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Mind The Gap 4

A final bit of Sabbatical feedback. The first entry in my sabbatical journal following my first trip to St George’s Crypt was “An uncomfortable place initially, because it was so strange and such people I don’t usually mix with”.

If we are to ‘Mind the Gap’, then the distance between our comfort and our discomfort is one of the most dynamic places God can do His Kingdom work. There is a little service of worship in the Crypt dining room every week, and I realised that the people who couldn’t bring themselves to sit on the front row, but skulked around on the edge of that little worshipping community were the people who contributed the most to the service being so real and meaningful. Prayers about the legal custody of children, the theology of “are we all condemned because we’re all sinners”, and the bravado Jack-the-lad character who asked if his daughter who died three years ago would go to heaven, mix with the presence of a cross dresser singing from Mission Praise, and a scarred young woman sitting sobbing quietly, and you realise the presence of God. The work of the Holy Spirit was so real and tangible, you could be walking in the pages of the gospel – for here was Jesus present in worship with those who both need and want Him in their lives.

Discomfort. For several sessions of volunteering, I worked in the kitchen. Washing up, helping the cook, mopping the floors, serving the lunches; Through all of it I looked out upon that dining and social area at the clients who value that place and it’s staff and it’s work so much. Sometimes I got angry about why they were being served and I was doing all the work, and a few stories of Jesus began to whisper themselves into my heart about the first being last, the return of the prodigal, and the judgement offered by the arrogant upon those who have too long been held captive, imprisoned, or shut out by the powerful. Love is tough, and loving is uncomfortable. Emotions run deep and needs are layered over with inadequacy and vulnerability. I tried to hide the fact that I was a ‘vicar’, but when one employee found out he said graciously but firmly “If Jesus was to be resurrected today he wouldn’t go to church he’d be with these clients”. I chose not to argue with the finer points of his theology, but to agree with his sentiment.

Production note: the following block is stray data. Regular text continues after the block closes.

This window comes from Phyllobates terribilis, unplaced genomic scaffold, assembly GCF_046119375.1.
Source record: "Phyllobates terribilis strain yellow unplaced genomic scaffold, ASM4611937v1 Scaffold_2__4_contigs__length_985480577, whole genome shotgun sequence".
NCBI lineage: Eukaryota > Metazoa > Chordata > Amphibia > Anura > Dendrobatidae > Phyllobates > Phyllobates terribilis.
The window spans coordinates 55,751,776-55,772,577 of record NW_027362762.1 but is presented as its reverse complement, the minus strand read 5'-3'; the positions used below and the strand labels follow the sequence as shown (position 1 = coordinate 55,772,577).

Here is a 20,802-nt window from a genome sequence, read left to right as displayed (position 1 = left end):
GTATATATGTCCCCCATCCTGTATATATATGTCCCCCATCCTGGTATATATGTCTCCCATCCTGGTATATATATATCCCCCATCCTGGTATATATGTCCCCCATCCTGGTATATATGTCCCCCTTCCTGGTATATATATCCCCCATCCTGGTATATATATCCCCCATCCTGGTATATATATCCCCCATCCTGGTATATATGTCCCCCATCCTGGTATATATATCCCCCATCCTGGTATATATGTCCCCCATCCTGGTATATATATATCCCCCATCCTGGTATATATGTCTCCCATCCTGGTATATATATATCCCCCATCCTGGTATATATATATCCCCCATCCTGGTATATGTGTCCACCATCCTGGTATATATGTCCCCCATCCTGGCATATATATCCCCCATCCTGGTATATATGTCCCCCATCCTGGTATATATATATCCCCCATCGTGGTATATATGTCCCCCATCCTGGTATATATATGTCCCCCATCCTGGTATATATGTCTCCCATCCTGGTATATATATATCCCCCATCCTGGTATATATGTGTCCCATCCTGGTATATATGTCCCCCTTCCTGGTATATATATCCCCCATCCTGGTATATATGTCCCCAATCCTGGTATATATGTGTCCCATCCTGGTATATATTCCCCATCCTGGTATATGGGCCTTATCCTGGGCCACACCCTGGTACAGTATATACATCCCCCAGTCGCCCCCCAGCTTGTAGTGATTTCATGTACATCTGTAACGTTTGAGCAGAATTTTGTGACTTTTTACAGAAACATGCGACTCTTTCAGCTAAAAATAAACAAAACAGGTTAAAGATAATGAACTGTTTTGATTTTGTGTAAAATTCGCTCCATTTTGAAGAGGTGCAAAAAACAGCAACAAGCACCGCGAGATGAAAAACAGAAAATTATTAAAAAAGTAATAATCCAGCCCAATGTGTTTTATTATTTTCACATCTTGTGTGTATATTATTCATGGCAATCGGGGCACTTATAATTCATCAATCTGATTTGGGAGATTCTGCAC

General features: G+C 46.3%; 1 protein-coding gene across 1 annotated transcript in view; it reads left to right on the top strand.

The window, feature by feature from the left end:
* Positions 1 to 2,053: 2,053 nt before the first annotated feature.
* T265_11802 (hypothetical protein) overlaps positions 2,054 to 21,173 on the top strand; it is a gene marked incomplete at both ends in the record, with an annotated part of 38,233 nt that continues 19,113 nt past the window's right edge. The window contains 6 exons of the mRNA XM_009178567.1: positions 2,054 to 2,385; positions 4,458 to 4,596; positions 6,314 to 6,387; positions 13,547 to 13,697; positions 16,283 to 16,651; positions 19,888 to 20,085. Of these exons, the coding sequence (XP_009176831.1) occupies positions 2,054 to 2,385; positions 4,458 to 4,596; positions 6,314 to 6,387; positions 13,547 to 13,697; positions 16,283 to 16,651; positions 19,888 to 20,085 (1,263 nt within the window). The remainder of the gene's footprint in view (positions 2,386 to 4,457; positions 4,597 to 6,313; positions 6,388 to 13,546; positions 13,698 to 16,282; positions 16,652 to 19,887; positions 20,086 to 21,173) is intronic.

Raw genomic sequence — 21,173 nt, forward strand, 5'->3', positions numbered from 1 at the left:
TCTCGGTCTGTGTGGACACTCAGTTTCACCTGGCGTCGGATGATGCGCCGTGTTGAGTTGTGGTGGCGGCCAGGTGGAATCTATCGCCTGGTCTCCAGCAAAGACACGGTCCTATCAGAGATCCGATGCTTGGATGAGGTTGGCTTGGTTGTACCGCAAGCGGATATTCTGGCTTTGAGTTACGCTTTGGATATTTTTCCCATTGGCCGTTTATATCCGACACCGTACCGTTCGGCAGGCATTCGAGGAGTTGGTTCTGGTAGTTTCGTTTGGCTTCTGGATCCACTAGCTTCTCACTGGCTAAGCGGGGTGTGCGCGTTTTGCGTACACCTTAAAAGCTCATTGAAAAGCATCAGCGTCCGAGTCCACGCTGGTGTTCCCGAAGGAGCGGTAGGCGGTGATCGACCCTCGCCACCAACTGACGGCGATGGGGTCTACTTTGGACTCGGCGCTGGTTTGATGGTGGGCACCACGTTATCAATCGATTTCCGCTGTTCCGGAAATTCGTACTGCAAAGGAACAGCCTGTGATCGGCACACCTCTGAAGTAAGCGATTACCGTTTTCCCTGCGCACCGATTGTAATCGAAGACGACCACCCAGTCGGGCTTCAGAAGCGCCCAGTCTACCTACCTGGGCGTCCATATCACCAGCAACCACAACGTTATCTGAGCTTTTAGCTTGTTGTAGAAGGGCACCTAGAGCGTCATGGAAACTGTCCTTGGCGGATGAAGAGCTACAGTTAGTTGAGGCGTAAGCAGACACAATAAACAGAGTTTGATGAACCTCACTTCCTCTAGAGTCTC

It’s nearly Christmas, when again we celebrate “Jesus being resurrected today”, we shall tell a story about not fitting in, hardly being welcome, and God sliding quietly into this world that didn’t understand him and tried to exclude him as a vagrant problem. Discomfort is the place of God, it is where his dynamic Kingdom work is done.

I hope there is some discomfort in Christmas this year, it’s the place we’ll find the Lord at work.
 

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